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How medians and pedestrian crossing islands benefit road users

As many New Jersey residents may already know, many pedestrians in the state die due to traffic accidents each year. Those residents might be interested to know that, according to an analysis conducted by the Federal Highway Administration, medians and pedestrian crossing islands have proven themselves to be effective measures for preventing fatal pedestrian accidents.

According to research done by the FHA, a branch of the U.S. Department of Transportation, various kinds of medians and pedestrian refuge areas lower the risk of accidents involving pedestrians as well as traffic accidents in general. In fact, when medians and pedestrian islands are implemented between traffic lanes and at intersections, the rate of pedestrian accidents may drop by up to 46 percent. Moreover, auto accidents in general may drop by 39 percent, according to the FHA.

One reason for this reduction is that medians and pedestrian islands have been shown to reduce driving speeds and increase pedestrian visibility. Refuge areas give pedestrians a safe place to wait at midblock locations, which is where 70 percent of pedestrian fatalities occur, statistics indicate. Since around 80 percent of people hit by a motor vehicle driving at 40 miles per hour or faster die, measures that decrease traffic speeds may concurrently decrease the number of pedestrian deaths for a given area. The Department of Transportation recommends placing these safety measures in places with high travel speeds as well as in locations that have a high mix of pedestrian and auto traffic.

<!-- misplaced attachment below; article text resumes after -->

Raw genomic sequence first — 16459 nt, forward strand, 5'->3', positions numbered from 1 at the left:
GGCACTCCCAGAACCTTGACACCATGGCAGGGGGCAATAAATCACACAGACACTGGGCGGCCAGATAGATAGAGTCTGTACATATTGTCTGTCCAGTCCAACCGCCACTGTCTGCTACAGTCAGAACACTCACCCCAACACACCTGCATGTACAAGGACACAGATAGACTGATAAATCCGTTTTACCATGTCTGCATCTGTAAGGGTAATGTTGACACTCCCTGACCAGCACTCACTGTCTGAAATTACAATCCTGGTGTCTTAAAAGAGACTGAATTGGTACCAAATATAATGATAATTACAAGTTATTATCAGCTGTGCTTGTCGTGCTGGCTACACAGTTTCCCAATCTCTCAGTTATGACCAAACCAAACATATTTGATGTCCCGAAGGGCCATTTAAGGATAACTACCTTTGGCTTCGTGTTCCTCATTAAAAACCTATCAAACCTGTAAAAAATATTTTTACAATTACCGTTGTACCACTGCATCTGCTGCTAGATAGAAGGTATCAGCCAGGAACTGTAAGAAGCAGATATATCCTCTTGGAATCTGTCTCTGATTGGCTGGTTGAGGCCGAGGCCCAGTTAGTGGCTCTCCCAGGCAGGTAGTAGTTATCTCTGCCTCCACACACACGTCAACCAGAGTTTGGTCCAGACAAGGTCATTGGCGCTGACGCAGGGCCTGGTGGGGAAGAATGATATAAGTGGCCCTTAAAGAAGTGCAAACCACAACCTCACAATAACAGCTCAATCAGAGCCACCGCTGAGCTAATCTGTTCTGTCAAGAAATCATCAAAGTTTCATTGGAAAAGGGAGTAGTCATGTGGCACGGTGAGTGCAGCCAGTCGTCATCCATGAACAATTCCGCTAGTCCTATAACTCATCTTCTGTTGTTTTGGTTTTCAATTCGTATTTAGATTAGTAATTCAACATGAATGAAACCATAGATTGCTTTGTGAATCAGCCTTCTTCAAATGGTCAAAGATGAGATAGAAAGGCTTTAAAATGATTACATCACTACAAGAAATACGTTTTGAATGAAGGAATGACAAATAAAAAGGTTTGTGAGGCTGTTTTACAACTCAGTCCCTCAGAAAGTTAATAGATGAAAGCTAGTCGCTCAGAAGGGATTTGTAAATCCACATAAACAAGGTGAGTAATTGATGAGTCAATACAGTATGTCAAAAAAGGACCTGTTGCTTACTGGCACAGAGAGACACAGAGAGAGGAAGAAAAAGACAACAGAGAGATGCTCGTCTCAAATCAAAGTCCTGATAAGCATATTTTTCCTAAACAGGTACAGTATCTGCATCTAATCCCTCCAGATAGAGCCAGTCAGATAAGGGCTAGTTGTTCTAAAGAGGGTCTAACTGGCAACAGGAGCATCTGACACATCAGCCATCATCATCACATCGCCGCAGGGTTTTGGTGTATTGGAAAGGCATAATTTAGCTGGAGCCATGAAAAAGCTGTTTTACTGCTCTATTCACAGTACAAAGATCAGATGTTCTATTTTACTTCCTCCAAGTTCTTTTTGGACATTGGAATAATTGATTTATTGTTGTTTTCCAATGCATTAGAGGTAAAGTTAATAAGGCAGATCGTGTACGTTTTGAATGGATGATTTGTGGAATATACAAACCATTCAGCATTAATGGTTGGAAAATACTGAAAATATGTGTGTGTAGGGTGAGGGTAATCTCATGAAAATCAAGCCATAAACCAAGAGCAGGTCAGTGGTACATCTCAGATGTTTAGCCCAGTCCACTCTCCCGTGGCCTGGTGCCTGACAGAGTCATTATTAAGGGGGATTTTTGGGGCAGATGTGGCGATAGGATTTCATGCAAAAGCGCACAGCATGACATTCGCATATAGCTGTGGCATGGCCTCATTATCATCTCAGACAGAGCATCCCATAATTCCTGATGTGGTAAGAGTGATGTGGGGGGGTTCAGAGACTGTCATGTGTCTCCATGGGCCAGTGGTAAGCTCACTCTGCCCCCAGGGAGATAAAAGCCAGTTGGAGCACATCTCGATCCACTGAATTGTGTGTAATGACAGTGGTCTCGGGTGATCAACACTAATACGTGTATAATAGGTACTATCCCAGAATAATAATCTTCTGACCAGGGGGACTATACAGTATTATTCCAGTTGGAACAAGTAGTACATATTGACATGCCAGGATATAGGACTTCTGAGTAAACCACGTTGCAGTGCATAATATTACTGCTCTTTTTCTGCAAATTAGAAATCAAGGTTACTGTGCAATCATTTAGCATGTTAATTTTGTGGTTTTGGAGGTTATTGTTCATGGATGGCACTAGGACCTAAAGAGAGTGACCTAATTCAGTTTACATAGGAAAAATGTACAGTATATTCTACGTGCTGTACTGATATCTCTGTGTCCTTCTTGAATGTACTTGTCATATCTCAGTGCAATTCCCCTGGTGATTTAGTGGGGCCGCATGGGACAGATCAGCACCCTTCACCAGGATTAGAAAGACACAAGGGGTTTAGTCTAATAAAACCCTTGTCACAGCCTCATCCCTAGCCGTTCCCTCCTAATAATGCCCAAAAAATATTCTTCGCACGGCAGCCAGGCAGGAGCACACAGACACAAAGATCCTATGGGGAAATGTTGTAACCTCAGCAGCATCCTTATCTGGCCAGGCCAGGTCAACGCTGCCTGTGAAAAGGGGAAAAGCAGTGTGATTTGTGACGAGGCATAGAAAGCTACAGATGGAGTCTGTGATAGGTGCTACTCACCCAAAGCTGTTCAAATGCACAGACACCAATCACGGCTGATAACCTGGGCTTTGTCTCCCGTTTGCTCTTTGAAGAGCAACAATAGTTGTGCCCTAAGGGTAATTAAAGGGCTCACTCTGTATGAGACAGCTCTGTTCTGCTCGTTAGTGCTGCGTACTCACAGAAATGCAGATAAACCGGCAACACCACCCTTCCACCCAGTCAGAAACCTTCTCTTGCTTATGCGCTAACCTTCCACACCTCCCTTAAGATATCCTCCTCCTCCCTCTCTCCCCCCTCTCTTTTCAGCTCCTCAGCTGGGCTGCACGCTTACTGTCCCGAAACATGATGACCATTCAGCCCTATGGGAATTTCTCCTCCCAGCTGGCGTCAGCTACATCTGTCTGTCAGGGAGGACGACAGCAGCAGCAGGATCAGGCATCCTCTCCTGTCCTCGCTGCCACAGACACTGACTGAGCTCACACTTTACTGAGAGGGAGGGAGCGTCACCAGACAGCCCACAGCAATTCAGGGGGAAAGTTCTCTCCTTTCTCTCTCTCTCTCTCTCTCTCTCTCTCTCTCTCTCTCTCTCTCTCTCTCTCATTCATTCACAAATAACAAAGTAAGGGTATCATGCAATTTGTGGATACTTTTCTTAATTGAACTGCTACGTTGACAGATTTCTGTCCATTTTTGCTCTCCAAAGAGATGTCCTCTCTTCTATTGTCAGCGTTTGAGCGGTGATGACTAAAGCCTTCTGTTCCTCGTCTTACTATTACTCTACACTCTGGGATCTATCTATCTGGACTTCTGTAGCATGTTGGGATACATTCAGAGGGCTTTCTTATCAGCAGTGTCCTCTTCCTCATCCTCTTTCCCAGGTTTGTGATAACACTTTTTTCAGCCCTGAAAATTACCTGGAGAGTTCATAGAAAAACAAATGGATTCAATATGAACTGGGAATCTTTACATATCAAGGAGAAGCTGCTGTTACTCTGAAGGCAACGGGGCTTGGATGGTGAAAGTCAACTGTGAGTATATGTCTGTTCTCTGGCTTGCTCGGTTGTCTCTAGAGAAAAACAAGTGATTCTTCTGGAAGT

Despite signs, crosswalks and other safety measures like medians and refuge areas, some pedestrian accidents are still likely to occur. If an accident was proven to be the fault of a motor vehicle driver, there may be grounds for civil action. Those who suffered damages in relation to the incident may speak with an attorney, who may provide specific counsel regarding the viability of a personal injury lawsuit or wrongful death claim.

Source: U.S. Department of Transportation Federal Highway Administration, "Medians and Pedestrian Crossing Islands in Urban and Suburban Areas", November 10, 2014

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